Articles Tagged ‘indianapolis customer service’

Handwritten Note Cards – An Attitude of Gratitude

Wednesday, January 11th, 2012

As 2011 was moving out and the 2012 was moving in, Lorraine Ball and I were taking our weekly long walk on the Monon discussing and solving all the problems of the world, or at least our world. The topic of people saying thank you came up. Lorraine has been interviewing people for a position in her company and she noted that no one sent any kind of a thank you message to her or her team for the time taken. Her question was, “Whatever happened to the simple Thank You Note?”

The art of the handwritten note card, is a lost art that hardly anyone knows how to do or why they should. Emails notes and cards are cheaper, easier and faster, and at least that is better than nothing at all. But there is something special about that small little handwritten card that shows up in your mail. The moment you see it you know that it is usually good news, and not the typical bill or crap mail you usually get.

There was a time that it was just common courtesy to send a thank you card to someone who had done you a kindness. It was a simple act of gratitude.
Today people barely say thank you let alone write it out in a note card. I am always so happy when I get a note from someone, it makes me feel appreciated, it tells me that I make a difference or that I have contributed in some small way to another. I keep the cards that I get throughout the year on a board in my office and when I feel discouraged or just need a boost, I can look at the board and know that there are people out there that appreciate me and the work I do. It is such a positive reminder of who I am in the world.

On a recent television show, one of the human interest shows, they did a segment on the handwritten note. I was shocked and amazed! I watched with great interest, after all in this age of technology in communication, this was astounding. The segment was excellent, and they interviewed this man, John Kralik, who has written an entire book on the simple act of sending out cards and how it has changed his life. See, not only does your kindness of a card make a difference to the person who got it, but it makes a difference in your life too.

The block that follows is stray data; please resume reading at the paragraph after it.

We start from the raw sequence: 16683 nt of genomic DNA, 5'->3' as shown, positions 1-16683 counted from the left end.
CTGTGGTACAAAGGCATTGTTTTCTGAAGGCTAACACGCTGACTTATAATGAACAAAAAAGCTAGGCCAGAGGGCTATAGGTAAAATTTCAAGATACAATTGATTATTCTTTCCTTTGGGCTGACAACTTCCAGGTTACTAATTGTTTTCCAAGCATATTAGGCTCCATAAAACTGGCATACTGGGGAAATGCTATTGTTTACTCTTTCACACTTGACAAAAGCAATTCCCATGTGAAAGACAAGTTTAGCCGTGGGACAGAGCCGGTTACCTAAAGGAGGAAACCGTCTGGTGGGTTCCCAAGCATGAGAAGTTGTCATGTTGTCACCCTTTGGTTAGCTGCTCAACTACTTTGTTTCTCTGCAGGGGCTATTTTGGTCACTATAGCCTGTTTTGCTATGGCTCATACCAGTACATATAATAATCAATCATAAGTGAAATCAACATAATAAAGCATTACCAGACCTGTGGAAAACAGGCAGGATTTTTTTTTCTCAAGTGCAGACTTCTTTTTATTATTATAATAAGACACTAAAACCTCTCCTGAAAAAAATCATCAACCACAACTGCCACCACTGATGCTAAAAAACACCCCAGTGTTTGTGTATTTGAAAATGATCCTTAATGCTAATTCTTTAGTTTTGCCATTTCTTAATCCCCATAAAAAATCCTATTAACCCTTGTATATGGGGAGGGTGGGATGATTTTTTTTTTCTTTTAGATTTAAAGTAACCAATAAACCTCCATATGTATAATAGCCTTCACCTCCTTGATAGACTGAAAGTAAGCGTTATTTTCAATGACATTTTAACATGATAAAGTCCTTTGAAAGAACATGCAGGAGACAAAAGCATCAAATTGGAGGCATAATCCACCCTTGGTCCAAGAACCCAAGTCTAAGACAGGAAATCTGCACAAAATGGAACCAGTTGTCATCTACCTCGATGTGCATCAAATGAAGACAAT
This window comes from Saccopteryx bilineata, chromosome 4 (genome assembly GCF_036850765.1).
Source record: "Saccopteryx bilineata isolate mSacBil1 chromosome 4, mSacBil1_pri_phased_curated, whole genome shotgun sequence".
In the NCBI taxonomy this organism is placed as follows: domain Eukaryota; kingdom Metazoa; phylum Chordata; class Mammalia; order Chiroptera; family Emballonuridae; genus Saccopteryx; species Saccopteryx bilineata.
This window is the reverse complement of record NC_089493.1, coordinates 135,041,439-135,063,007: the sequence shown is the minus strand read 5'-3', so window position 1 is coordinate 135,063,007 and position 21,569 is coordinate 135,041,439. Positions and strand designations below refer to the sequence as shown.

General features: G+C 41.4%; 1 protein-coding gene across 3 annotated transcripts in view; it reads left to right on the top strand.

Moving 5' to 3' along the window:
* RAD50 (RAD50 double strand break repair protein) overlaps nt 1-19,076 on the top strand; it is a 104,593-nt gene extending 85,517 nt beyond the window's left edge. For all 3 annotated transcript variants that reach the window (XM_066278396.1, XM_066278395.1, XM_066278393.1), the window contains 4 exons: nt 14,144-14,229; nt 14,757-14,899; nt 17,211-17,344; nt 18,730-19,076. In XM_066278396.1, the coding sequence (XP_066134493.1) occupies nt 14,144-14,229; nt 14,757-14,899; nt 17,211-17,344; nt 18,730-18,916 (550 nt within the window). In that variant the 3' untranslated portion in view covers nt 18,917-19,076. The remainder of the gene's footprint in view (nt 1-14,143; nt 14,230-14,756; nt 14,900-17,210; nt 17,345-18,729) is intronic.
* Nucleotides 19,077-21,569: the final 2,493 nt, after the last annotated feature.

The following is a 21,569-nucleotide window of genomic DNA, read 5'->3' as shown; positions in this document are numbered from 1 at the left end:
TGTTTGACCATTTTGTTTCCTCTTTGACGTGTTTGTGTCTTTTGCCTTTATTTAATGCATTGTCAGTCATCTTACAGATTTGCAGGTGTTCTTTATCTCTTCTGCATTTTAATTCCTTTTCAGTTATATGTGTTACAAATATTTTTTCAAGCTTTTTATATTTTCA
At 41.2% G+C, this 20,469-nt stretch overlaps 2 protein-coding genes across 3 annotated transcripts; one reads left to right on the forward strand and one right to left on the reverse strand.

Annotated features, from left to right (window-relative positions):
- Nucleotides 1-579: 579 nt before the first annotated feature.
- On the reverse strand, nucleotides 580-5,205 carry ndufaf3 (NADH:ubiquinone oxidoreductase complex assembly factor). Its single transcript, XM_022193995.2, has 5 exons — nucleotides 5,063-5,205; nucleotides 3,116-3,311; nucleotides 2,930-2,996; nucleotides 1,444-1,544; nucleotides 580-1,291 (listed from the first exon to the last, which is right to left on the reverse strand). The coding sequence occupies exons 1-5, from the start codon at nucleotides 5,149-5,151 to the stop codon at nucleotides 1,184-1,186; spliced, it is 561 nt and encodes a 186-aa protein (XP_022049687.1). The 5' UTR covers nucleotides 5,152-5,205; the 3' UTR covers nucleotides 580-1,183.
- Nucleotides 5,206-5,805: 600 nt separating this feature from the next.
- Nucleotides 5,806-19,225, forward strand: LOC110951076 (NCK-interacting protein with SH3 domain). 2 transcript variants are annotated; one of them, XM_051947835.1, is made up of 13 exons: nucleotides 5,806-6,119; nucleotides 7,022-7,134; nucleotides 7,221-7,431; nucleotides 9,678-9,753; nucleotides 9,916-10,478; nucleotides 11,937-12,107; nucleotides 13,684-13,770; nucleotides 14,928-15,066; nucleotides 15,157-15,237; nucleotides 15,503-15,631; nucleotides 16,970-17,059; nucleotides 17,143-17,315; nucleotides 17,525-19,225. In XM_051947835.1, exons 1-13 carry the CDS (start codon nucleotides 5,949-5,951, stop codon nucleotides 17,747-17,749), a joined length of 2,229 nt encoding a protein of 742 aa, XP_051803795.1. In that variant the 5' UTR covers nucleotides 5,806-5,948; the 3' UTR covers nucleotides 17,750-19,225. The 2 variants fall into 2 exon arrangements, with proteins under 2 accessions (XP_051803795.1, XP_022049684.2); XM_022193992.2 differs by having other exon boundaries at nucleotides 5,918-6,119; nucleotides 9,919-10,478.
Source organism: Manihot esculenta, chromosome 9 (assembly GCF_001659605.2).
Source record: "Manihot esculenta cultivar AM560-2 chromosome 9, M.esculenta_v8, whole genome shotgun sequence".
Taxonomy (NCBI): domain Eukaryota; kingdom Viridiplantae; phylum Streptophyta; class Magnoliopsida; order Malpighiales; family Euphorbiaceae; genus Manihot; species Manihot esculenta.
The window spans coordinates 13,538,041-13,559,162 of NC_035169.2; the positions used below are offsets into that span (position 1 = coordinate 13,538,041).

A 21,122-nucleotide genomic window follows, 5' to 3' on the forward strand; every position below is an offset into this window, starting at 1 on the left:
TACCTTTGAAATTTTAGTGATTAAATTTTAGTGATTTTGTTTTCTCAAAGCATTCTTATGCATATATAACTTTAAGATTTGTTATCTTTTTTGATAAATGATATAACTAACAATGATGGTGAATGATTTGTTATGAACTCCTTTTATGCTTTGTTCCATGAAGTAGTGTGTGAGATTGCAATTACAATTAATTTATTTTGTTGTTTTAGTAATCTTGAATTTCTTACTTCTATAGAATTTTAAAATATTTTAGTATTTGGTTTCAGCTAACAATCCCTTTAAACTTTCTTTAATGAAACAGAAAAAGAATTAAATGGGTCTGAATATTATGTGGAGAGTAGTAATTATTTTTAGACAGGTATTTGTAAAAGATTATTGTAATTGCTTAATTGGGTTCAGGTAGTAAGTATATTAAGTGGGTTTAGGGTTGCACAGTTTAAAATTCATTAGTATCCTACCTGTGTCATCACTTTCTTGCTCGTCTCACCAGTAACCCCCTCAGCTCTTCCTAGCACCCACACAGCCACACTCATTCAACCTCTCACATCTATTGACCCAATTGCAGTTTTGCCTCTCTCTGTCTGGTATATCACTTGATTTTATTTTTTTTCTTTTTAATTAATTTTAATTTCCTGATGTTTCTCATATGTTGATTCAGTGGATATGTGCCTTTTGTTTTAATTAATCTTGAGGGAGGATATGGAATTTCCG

read full article »

  • Twitter
  • LinkedIn
  • Digg
  • Technorati
  • Facebook
  • del.icio.us
  • StumbleUpon
  • Google Bookmarks
  • email
  • RSS
  • FriendFeed
advertisement

Two Great Corporate Cultures

Tuesday, January 12th, 2010

DannyOmaliaMost recently I blew off some steam about a problem my wife and I had with Sears, Nordic Track and a third company whose name I don’t even know. Since then, we visited our newly married daughter and new son-in-law in St. Louis this past weekend and they were sharing their frustration concerning their brand new, inoperative refrigerator that they had bought from– guess where? Sears, of course. And the story was eerily similar.

All this got me to thinking about how it must be that Sears had dropped a refrigerator ball in St. Louis and a tread mill ball in Indianapolis for the same family in the same couple of weeks. And the answer came to me. Somehow, Sears has gotten its SERVICE CULTURE in this area all messed up. I understand that Nordic Track knows more about the machines than Sears does. But the company that SELLS you a product should stand behind it and not pawn it off on a third party delivery partner and then expect the customer to do all the legwork when the product doesn’t work. And Nordic Track needs to work on its service reps’ telephone skills!

(If you have an instance of excellent customer service that you have received from an Indianapolis-area small business, please let Danny know about it at dannyomalia@gmail.com)
read full article »

  • Twitter
  • LinkedIn
  • Digg
  • Technorati
  • Facebook
  • del.icio.us
  • StumbleUpon
  • Google Bookmarks
  • email
  • RSS
  • FriendFeed
advertisement

Whatever Happened to Customer Service?

Monday, December 28th, 2009

DannyOmaliaI get asked that question all the time. There are lots of theories, ranging
from poor parenting and lackluster schools to the overall coarsening of our
culture. Those are certainly viable theories and of course play a role in
the Customer Service Meltdown.

But I think there’s an over riding reason service is so poor in most places
and the blame should be placed on the companies, not the employees, the
parents or the schools. Not all parents are failing. not all students are
failing. There are still plenty of great people looking to work for GREAT
COMPANIES.
read full article »

  • Twitter
  • LinkedIn
  • Digg
  • Technorati
  • Facebook
  • del.icio.us
  • StumbleUpon
  • Google Bookmarks
  • email
  • RSS
  • FriendFeed
advertisement